IDF officers emphasized over the weekend that Arafat has still not ordered those groups directly under his authority, like the Tanzim and Force 17, to cease the violence, and has also refrained from demanding that Hamas and Islamic Jihad stop carrying out mass terror attacks in Israeli cities. These organization may well decide, on their own volition, not to carry out attacks that could precipitate a harsh reaction and would not advance their interests.

Arafat, however, has not lifted a finger to ensure these attacks do not take place, even though an attack in Tel Aviv would be disastrous for him, IDF sources said. The assessment in the Israeli intelligence establishment is that, despite the fact that circumstances now mitigate against suicide attacks, Hamas and Islamic Jihad will continue to try and carry out attacks of this nature in the near future.

Regarding Syria, the assessment in the defense establishment is that somewhere down the line, as part of the ongoing U.S. assault on terror, Syria will face demands to shut down the headquarters, and expel the forces, of organizations like Hamas and Hezbollah. The IDF has warned that accepting the U.S. position that Israel will have to come to terms with a "tolerable and acceptable" level of Palestinian violence, will encourage Hezbollah to believe that, in the eyes of Washington, this is a legitimate battle.

Broadened terror list

Contrary to the position held by the Foreign Ministry, the defense establishment is happy with the efforts to have the PLO, Tanzim and Force 17 included on the U.S. terror list. Defense officials believe that Bush's need for the support of U.S. legislators will serve as a counter-balance to his need to win the backing of the Arab nations.

During talks in Washington two weeks ago, the head of the National Security Council, Uzi Dayan, suggested establishing a world center for coordinating the battle against terror and the proliferation of weapons of mass destruction. Dayan spoke to senior officials and military personnel in the Bush administration, who are now involved in preparations for the campaign against terror. Among them were deputy secretary of state, Richard Armitage, undersecretary of defense, Paul Wolfowitz, and deputy national security advisor, Steve Hadley.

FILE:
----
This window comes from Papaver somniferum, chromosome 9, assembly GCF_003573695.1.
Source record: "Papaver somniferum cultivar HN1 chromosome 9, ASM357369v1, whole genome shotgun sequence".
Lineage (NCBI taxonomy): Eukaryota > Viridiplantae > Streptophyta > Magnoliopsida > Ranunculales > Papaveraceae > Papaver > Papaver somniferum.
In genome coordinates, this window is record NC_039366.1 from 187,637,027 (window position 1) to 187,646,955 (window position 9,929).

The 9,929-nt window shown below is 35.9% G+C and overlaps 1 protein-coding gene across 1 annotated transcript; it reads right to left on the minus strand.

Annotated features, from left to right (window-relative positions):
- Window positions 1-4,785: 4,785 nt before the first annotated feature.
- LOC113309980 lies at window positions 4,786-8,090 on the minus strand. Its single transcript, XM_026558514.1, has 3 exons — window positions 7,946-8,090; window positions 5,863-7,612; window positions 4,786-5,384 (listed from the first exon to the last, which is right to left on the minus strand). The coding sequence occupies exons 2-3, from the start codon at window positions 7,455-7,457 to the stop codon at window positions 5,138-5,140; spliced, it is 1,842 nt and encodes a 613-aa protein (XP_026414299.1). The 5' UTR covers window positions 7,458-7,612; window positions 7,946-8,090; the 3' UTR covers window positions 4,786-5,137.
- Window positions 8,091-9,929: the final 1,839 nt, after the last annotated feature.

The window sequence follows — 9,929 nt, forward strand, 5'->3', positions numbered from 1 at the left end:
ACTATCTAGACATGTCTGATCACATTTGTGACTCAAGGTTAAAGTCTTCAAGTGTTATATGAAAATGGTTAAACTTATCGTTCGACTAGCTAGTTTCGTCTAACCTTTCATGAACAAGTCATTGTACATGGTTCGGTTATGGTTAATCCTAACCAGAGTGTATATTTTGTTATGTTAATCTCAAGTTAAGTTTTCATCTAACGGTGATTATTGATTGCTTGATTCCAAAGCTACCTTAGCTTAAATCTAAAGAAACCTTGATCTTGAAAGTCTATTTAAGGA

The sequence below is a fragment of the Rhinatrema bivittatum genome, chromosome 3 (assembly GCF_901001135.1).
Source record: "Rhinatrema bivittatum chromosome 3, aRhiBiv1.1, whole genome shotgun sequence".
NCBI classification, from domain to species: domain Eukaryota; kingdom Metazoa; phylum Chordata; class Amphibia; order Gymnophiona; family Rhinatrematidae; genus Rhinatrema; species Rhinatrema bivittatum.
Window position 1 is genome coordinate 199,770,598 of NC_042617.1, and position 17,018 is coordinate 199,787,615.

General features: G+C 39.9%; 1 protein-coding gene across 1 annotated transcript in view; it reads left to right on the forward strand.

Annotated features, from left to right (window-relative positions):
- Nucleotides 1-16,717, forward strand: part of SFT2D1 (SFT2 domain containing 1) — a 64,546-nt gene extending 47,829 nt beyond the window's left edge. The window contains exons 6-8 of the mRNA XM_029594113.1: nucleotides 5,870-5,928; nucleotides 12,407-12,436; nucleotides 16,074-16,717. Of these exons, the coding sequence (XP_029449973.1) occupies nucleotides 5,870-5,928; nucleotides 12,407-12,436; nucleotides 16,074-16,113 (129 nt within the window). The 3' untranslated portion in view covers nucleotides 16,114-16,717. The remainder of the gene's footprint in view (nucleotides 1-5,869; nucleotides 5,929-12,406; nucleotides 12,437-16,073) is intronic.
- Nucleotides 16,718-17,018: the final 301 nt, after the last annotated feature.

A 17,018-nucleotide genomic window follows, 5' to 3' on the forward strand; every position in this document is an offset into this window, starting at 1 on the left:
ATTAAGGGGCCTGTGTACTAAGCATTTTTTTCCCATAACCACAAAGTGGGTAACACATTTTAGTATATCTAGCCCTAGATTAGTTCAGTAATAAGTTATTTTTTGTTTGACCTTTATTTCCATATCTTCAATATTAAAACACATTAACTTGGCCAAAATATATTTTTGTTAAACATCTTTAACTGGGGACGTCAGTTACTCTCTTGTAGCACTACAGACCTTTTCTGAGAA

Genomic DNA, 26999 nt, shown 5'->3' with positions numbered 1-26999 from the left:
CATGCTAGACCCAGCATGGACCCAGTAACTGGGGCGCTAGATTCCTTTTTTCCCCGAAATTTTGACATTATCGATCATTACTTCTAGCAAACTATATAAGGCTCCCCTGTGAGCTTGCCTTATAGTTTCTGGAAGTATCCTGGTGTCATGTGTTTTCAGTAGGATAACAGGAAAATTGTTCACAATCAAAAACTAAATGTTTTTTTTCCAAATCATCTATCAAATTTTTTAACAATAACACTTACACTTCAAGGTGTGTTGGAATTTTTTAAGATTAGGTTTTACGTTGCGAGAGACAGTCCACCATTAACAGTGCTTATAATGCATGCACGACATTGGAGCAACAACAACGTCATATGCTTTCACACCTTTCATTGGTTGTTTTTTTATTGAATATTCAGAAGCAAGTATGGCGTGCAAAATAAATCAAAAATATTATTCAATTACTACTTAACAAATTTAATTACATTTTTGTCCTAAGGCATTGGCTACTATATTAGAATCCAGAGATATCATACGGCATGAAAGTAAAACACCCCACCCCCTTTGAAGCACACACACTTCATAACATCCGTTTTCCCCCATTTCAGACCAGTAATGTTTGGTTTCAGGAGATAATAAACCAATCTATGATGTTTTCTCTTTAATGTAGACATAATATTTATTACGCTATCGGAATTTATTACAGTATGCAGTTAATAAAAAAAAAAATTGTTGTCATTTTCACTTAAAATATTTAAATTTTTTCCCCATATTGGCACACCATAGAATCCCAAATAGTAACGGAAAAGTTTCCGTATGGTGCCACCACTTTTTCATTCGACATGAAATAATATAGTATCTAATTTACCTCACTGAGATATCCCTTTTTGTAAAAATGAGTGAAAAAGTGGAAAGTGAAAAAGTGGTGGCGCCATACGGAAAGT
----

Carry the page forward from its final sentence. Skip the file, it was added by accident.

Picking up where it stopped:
According to Dayan's proposal, the Americans will head the center, which will include the permanent members of the UN Security Council, as well as India, Canada, Israel and Germany, who will all coordinate action taken against terror, including passing legislation that will help stem the flow of funds supporting terrorism. Dayan warned his U.S. counterparts that any group - whatever its motives or goals - which believed that the end justified the means, could well move from acts of terror to the use of highly destructive weapons.

As a result of the talks, two channels have been set up between the U.S. and Israel - one for coordinating the battle against terror, between the foreign ministries in each country, and a second channel for coordinating defensive measures against the use of nonconventional weapons. On the Israeli side, this channel will be the responsibility of the defense adviser, Brig. Gen. (res.) Shaul Horev.

Dayan returned over the weekend from a visit to India, where senior officials expressed intense interest in a world anti-terror center. Dayan also spoke to his colleague, the commander of NATO forces, General Joseph Ralston, who served as vice chairman of the Joint Chiefs of Staff in the Pentagon when Dayan was deputy chief of staff.

Senior IDF officers who have spoken in recent days with their American colleagues encountered a deep sense of pain and insult, and a determination to strike at the terror organizations and those states that sponsor them. One of the victims of the Pentagon attack was General Timothy J. Maude, the head of the Manpower Branch of the U.S. ground forces.